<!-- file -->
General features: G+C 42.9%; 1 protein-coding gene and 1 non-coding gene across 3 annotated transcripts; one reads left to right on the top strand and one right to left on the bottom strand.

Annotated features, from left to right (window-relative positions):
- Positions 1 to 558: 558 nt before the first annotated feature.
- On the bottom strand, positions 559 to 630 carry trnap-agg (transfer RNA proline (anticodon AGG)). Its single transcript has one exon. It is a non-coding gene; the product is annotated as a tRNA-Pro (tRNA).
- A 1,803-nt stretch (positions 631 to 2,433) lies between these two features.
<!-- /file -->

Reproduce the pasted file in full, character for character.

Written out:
General features: G+C 42.9%; 1 protein-coding gene and 1 non-coding gene across 3 annotated transcripts; one reads left to right on the top strand and one right to left on the bottom strand.

Annotated features, from left to right (window-relative positions):
- Positions 1 to 558: 558 nt before the first annotated feature.
- On the bottom strand, positions 559 to 630 carry trnap-agg (transfer RNA proline (anticodon AGG)). Its single transcript has one exon. It is a non-coding gene; the product is annotated as a tRNA-Pro (tRNA).
- A 1,803-nt stretch (positions 631 to 2,433) lies between these two features.